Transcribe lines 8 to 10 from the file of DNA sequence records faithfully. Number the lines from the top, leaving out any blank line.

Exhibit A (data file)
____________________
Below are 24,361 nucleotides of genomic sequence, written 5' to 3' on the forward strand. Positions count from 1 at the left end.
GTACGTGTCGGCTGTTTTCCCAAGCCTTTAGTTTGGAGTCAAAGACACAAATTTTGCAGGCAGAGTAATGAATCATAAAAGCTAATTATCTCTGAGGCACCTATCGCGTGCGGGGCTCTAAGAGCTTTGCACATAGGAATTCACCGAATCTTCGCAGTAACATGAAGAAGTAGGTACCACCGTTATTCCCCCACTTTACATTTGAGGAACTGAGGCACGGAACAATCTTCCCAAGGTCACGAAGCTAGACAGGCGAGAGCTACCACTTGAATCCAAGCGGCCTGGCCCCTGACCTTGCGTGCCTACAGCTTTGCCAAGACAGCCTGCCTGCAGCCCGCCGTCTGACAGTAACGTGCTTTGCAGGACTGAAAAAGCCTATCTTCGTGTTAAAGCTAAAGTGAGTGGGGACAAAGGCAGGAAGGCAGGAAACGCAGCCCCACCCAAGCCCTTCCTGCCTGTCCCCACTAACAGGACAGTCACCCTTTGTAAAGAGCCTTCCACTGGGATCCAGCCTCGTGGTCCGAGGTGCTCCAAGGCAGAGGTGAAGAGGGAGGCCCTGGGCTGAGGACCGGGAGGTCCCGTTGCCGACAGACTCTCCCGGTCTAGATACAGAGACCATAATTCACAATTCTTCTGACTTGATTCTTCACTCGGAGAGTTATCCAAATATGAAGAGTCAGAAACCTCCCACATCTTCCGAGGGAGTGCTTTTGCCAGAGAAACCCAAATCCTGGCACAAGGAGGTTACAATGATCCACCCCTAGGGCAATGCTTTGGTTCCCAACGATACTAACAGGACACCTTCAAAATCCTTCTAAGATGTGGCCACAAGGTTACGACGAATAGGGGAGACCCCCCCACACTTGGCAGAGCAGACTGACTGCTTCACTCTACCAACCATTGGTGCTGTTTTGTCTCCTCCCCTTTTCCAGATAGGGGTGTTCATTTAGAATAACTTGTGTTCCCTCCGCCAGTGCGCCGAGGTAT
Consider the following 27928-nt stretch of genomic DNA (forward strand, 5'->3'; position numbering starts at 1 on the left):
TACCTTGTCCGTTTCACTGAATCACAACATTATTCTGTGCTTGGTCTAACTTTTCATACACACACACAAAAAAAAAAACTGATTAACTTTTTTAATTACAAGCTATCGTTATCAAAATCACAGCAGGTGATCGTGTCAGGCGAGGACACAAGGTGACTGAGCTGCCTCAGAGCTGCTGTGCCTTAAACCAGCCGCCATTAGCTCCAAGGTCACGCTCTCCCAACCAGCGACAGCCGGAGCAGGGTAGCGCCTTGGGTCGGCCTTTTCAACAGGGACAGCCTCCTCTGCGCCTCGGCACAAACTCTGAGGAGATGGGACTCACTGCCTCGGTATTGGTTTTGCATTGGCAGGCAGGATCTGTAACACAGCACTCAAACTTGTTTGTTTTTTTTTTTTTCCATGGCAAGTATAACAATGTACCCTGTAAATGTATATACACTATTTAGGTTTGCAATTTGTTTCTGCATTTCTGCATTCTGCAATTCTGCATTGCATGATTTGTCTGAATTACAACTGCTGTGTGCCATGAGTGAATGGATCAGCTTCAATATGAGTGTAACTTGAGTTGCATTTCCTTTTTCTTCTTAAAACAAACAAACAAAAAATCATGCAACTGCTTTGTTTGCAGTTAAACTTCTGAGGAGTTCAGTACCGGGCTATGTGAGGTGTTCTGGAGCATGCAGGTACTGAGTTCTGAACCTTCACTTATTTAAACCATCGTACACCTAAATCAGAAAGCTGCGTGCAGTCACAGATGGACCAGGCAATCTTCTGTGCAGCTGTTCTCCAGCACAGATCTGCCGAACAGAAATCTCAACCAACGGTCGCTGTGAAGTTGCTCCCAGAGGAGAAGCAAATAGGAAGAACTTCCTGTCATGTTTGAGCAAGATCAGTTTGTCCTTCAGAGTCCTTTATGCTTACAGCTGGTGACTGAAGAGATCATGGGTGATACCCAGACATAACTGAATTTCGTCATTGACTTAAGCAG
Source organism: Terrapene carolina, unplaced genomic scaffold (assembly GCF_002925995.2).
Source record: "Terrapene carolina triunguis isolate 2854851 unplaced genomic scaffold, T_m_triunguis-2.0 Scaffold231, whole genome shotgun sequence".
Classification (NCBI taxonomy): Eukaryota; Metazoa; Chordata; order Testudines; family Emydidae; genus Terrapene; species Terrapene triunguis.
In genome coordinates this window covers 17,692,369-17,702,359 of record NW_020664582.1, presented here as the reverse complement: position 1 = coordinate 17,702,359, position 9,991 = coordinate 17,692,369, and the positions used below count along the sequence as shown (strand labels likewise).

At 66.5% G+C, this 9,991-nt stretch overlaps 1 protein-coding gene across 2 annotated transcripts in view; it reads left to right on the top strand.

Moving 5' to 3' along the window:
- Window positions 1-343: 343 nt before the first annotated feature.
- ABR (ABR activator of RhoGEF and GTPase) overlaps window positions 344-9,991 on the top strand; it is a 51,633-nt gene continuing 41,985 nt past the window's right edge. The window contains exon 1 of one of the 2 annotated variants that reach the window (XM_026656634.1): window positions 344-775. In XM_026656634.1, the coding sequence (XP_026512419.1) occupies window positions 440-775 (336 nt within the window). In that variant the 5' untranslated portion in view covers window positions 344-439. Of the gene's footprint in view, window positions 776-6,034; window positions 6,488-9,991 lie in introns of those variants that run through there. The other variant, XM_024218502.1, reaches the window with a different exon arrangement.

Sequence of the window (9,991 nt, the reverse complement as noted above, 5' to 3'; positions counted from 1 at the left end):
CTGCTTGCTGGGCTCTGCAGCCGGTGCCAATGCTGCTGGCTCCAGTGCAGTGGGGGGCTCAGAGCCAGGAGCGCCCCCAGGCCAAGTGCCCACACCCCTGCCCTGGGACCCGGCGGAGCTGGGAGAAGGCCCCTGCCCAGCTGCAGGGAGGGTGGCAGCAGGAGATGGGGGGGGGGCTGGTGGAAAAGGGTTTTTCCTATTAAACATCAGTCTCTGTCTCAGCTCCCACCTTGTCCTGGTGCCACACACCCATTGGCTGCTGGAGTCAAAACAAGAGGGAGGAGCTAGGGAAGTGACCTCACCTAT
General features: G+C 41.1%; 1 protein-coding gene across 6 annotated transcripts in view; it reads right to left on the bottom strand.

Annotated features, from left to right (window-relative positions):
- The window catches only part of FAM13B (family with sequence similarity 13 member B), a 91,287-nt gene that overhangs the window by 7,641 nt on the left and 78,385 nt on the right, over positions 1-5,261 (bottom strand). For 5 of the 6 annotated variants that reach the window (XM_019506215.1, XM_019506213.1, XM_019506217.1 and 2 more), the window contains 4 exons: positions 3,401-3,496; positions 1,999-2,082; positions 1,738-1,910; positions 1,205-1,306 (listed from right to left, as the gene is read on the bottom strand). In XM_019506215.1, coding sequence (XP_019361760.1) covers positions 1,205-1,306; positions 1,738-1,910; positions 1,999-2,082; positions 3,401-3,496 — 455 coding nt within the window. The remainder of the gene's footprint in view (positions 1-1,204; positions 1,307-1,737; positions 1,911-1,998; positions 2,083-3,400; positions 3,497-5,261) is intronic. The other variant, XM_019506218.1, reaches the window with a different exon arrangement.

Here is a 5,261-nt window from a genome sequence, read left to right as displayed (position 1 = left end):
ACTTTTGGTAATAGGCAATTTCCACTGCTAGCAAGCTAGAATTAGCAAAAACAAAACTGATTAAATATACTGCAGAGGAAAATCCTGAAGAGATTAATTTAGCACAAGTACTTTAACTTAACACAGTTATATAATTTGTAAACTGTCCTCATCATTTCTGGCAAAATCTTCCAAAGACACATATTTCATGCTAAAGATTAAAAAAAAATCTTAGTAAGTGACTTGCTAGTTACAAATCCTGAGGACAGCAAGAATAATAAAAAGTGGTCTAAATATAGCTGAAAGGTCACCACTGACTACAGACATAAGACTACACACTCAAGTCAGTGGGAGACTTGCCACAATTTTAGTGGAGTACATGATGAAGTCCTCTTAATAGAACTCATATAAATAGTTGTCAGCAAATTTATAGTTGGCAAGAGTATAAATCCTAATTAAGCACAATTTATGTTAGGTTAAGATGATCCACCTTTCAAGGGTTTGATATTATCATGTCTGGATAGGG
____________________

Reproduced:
In genome coordinates this window covers 17,692,369-17,702,359 of record NW_020664582.1, presented here as the reverse complement: position 1 = coordinate 17,702,359, position 9,991 = coordinate 17,692,369, and the positions used below count along the sequence as shown (strand labels likewise).

At 66.5% G+C, this 9,991-nt stretch overlaps 1 protein-coding gene across 2 annotated transcripts in view; it reads left to right on the top strand.

Moving 5' to 3' along the window: